Both authors take account of this popular mythologising, and relate it to historiographical debates. Tristram Hunt criticised Vallance for this, claiming that it led to distracting tangents that made the central narrative more obscure to the general reader. But this criticism is misplaced, as the historians Vallance discusses are contextualised sufficiently to make the debates accessible. In fact it is refreshing to read a book that bridges the divide between popular and academic history.
The third challenge to the reactionary discourse of the recent riots is that both books provide more nuance than the romantic account of historical rebellions espoused by many liberals and social democrats—riots have always been messy affairs.
A fourth reminder provoked by these histories is that the distinction between violent and non-violent protest is rarely as stark as it first appears. The strategies of “moral force” and “physical force” within the Chartist movement expressed class and regional differences and reflected the ebbs and flows of the struggle, while “militancy” in the women’s suffrage struggle took a variety of forms, some of which were legal but which contradicted gender norms.
There is some irony in the fact that the much broader constitutional suffragists, whose membership topped 100,000 by the start of the First World War, have largely been overshadowed by the increasingly elitist Women’s Social and Political Union, who were denounced as terrorists in their day for “hysterical” acts of window-breaking and arson, but whose leader, Emmeline Pankhurst, converted to the cause of warmongering and by 1930 was honoured with a statue in Westminster.
It is to Vallance’s credit that he deals with women’s oppression and their resistance to it at some length, and not just in relation to the suffrage movement. But any works of such breadth as these are likely to provoke criticism for what they leave out. A serious weakness of both books is their inadequate coverage of internationalist and anti-racist movements, most mystifying in the case of the Abolitionist movement, which had huge participation throughout Britain. Other notable absences are the Anti-Apartheid Movement and the Anti Nazi League.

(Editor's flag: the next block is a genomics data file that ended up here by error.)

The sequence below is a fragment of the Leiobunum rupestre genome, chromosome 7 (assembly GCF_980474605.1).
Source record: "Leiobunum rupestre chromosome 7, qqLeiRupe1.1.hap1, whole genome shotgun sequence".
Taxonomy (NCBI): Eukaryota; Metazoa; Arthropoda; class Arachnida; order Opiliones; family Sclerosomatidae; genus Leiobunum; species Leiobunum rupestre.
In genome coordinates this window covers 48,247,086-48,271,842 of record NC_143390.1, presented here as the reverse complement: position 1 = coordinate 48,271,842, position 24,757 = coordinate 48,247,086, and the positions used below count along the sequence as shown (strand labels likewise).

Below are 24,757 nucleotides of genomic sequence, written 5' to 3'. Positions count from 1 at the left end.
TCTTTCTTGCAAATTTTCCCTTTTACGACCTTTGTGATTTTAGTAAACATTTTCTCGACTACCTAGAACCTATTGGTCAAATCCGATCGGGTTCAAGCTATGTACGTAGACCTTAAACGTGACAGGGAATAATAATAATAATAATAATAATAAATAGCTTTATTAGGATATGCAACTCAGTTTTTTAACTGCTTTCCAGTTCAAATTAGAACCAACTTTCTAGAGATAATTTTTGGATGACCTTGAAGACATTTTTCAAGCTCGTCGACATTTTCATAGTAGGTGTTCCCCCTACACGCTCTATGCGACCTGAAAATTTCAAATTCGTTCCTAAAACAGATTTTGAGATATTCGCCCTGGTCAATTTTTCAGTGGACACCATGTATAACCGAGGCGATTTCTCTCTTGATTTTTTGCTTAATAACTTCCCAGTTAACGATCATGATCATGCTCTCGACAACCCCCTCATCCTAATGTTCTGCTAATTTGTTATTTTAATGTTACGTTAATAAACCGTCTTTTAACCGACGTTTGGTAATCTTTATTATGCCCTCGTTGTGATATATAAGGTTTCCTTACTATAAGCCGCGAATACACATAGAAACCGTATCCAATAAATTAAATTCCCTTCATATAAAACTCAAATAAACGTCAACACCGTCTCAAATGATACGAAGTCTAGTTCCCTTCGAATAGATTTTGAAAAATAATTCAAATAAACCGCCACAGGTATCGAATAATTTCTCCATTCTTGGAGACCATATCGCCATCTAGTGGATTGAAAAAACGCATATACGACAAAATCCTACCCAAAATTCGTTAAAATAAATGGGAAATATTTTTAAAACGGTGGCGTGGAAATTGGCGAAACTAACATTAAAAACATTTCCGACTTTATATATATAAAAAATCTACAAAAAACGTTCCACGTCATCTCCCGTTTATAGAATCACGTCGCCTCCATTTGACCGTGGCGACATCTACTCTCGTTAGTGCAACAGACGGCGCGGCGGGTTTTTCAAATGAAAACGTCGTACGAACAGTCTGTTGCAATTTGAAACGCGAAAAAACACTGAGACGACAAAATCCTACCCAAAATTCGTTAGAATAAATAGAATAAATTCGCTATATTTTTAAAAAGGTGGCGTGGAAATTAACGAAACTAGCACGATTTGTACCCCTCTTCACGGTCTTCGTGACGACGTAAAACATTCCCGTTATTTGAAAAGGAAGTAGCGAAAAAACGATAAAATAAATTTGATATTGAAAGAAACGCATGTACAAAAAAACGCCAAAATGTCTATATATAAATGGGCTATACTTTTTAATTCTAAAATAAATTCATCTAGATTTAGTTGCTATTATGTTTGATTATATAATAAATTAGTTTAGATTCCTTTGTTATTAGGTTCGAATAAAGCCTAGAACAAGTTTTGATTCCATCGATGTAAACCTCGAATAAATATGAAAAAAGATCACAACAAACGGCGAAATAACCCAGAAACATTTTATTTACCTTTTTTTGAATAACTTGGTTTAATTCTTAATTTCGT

The scourge of fascism is encountered by both authors when tackling Oswald Mosley’s British Union of Fascists (BUF). While thoroughly condemning his politics, Horspool includes Mosley within his rogue’s gallery of English rebels. This points to the contradictory nature of his frame of reference, where national identity trumps class analysis.
Vallance echoes the experience of more recent movements against the Nazis when he describes how “not only did the Labour Party refuse to endorse the actions of anti-fascists at Cable Street, the party’s leadership actively worked to suppress such militant activity”. He also points out that the Public Order Act supposedly brought in to deal with the BUF was more commonly used to restrict anti-fascists. It’s disappointing then that he concludes ultimately that it was “the broad support for the British constitution and parliamentary democracy” that prevented a breakthrough for the BUF, and thus fails to build on some of his earlier insights regarding the specifics of class struggle at the time.
In general though, Vallance provides a much more inspiring account than Horspool, who often seems at pains to stress the futility of the struggles he recounts. Vallance is much more attuned to the subtle but lasting impact of resistance, the way it shapes the expectations and confidence of the oppressed and oppressor, the way reforms are often conceded in a trickle in the aftermath of revolts, when the ruling class attempts to distance the change from the battle that precipitated it. This dialectical view underpins Vallance’s analysis, and leads him to conclude optimistically that “Our freedom lies in our power” and that “the struggle for our freedom goes on”.